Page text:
October to November marks the coffee harvest season, when coffee cherries reach the ideal stage for picking, particularly for coffee growers in Mindanao where majority of the country’s Robusta supply is produced. As the country’s biggest buyer of green coffee beans, Nestlé hopes to continuously grow its volume purchase of green coffee beans in the Philippines. Nestlé’s objective is to use as much locally-sourced coffee as possible in the production of NESCAFÉ, to ensure that it delivers Kapeng Pilipino Para Sa Pilipino.
However, locally-grown coffee will be harder to source if production continues to dramatically decline. There are many causes to the low production, but inefficient land use and degraded soil stemming from conventional farming practices and the impact of climate change are major concerns. Nestlé seeks to address the impact of outdated traditional farming methods by introducing common regenerative agriculture principles to smallholder farmers.
Regenerative agriculture is a method of farming that aims to reverse the effects of climate change by improving soil fertility and restoring degraded soil biodiversity. Not only does it result in systemic crop health, but regenerative agriculture also reduces carbon emissions and improves water systems to create an ecosystem where a wider variety of plant and animal life can thrive. Most importantly, regenerative agriculture minimizes the impact of food production to ensure that humans can continue to harvest the food needed for nourishment for many years to come.
Through the NESCAFÉ Plan, Nestlé works closely with farming communities, national and local government, social development agencies, and other agriculture partners to promote a comprehensive regenerative agriculture model that protects the three key resources of any agricultural system: soil, water, and biodiversity.
But more than just fostering the economic viability of coffee farming, the NESCAFÉ Plan also wants to enjoin famers in crossing the threshold from sustainability to regeneration. To this end, the NESCAFÉ Plan has been imparting Good Agricultural Practices (GAP) in coffee production to farmers, and introducing them to regenerative farming principles that will help make coffee-growing more sustainable. This is a crucial step in achieving resiliency against the threat of climate change.
The rising temperatures, extreme weather conditions, erosion, and other effects of climate change are slowly but surely affecting Filipino farming communities, and putting food security at risk. Action must be taken now to help farmers future-proof their farms, and secure our food supply for generations to come.
This is the reason behind the recent launch of Nescafé Plan 2030, an extensive strategy to accelerate coffee farmers’ adoption of regenerative agriculture. Nestlé will invest over one billion Swiss francs by 2030 to provide farmers with training, technical assistance and high-yielding coffee plantlets to help them transition to regenerative coffee farming practices, particularly these key principles:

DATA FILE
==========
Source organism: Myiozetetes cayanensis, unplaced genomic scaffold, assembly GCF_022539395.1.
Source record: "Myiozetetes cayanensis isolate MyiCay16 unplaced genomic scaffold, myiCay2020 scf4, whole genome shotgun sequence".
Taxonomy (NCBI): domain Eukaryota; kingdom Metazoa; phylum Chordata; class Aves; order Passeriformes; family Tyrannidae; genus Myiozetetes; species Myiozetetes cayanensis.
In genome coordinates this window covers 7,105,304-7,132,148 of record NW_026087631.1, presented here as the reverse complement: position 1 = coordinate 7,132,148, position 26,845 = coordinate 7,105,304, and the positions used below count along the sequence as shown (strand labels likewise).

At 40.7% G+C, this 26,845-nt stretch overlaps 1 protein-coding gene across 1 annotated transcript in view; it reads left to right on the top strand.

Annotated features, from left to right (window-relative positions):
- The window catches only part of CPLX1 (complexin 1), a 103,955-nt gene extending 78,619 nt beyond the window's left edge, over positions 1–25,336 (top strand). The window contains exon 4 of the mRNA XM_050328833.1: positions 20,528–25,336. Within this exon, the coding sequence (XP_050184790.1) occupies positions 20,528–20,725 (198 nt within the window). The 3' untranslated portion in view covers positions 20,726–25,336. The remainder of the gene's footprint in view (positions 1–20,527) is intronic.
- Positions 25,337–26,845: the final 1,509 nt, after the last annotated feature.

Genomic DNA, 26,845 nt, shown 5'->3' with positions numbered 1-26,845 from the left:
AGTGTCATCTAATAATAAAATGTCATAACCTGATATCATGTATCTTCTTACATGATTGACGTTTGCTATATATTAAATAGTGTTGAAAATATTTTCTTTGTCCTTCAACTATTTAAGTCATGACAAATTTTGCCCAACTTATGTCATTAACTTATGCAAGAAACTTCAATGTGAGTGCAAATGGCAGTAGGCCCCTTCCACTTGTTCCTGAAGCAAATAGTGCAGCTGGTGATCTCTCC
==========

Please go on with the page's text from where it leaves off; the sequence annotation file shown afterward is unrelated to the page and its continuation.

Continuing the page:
Planting cover crops helps to protect the soil. It also helps add biomass to the soil, which can increase soil organic matter and thus soil carbon sequestration. A good example of cover crops is peanut grass (Arachis pintoi), which is an ideal option because of its efficiency in nitrogen fixation.
Using compost reduces farm waste and contributes to soil fertility, which is essential for good soil health. Compost can be made by mixing organic matter such as grass cuttings, leaves or stems, and letting them decompose into a form of soil a pile or container. To accelerate the decomposition, earthworms such as African Night Crawlers, can be added to quickly convert organic farm waste materials into compost. This is called vermicomposting.
Agroforestry is the practice of planting large shade trees around the farm to act as a natural barrier that protects the farm from wind and rain, and helps preserve biodiversity. Falcata, Ipil-ipil and Fruit Trees such as Langka and Avocado are the commonly used trees in farms in the Philippines.
Intercropping is the practice of growing two or more crops simultaneously, and is good way for farmers to diversify their income. It maximizes the use of the land and resources, and increases the health of the soil while contributing to climate resilience. Some examples of vegetables that are used in intercropping include eggplant, chayote and pepper, banana (Lakatan or Saba) and peanut.
The NESCAFÉ Plan is one of the longest-running and most successful public-private partnerships in the coffee industry. Since 2018, 1,500 coffee farmers have been introduced to these four Regenerative Agriculture practices.
Today, majority of NESCAFÉ Plan coffee farms have structured intercropping planting systems. Farmers’ livelihoods have also improved, thanks to putting these regenerative principles into practice.
Regenerative agriculture also contributes to drawing down carbon dioxide from the atmosphere and reducing greenhouse gas emissions.
Nestlé has always known that sustainability was just the first step in our Net Zero journey. This is an exciting time in our shared journey beyond sustainability and towards regenerative agriculture, one that will look at renewing the world of coffee to uplift lives and livelihoods with every cup.
Nestlé encourages all coffee enthusiasts to join us in supporting coffee farmers to become productive, profitable and resilient.